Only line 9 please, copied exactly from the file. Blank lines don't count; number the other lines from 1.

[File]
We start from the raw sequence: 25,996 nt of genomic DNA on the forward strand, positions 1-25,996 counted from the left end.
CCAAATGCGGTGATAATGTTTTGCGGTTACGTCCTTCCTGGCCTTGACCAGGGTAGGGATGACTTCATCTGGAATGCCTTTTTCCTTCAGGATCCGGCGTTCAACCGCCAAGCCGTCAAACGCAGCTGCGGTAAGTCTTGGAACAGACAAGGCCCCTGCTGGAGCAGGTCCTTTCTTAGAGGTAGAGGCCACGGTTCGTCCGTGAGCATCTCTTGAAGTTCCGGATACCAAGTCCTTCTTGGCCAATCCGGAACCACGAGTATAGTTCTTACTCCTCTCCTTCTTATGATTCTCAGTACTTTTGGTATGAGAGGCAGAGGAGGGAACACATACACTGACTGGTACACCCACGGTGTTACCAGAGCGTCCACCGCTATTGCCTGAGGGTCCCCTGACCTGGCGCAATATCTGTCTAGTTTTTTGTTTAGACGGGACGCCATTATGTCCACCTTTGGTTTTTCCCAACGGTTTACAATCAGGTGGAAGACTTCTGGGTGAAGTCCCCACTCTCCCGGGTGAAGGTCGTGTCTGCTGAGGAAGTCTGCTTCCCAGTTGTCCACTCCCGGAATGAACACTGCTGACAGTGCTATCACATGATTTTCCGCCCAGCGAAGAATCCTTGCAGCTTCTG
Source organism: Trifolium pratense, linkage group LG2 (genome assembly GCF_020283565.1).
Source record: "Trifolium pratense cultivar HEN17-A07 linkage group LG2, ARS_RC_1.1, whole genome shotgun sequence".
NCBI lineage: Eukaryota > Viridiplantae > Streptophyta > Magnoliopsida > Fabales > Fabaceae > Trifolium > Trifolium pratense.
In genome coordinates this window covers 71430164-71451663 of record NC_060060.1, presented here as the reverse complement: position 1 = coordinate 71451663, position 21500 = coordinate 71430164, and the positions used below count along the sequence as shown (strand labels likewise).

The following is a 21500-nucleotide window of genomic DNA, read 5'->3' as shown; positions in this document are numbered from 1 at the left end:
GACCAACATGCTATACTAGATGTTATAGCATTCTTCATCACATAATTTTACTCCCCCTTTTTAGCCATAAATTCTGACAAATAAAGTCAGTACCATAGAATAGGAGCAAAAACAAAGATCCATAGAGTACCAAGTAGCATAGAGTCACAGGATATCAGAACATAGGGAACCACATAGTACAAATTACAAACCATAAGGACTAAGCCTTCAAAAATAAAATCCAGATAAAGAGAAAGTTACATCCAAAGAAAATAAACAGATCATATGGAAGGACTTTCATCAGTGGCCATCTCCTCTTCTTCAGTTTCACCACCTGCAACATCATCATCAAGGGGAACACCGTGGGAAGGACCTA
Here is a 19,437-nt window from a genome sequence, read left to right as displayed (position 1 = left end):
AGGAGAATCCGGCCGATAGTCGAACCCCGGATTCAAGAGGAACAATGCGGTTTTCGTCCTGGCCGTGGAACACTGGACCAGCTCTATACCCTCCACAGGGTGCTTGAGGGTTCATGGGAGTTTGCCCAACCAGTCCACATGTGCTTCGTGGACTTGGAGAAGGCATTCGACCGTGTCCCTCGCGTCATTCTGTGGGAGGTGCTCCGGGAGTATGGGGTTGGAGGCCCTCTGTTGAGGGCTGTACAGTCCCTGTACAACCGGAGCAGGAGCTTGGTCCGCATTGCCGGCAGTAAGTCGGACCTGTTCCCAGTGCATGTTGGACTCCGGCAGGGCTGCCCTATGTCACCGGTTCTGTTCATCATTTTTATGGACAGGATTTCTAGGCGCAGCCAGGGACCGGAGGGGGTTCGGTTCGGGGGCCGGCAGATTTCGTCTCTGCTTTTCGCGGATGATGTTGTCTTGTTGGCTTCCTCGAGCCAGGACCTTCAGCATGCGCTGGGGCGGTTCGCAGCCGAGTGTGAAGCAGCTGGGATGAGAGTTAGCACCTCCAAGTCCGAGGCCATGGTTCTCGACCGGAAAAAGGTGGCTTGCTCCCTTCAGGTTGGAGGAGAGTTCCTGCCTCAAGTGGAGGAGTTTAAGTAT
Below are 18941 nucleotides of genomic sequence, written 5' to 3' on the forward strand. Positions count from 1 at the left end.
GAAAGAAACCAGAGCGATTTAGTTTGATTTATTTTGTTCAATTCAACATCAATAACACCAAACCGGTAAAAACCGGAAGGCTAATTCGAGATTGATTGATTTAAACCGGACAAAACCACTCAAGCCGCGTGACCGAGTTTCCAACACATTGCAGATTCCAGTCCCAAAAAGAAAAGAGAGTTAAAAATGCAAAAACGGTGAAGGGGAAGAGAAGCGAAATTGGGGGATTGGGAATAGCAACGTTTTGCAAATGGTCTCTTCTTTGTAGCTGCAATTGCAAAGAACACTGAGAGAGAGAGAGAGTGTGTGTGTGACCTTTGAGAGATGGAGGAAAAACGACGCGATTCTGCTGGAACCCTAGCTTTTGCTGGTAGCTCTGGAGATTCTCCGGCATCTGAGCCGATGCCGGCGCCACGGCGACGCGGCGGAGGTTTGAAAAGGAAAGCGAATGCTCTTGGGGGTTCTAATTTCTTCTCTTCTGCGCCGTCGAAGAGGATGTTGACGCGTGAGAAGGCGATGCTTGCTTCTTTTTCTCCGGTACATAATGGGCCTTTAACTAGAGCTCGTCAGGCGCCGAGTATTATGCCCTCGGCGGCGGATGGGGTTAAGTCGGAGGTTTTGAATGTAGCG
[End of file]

Here is a 19,437-nt window from a genome sequence, read left to right as displayed (position 1 = left end):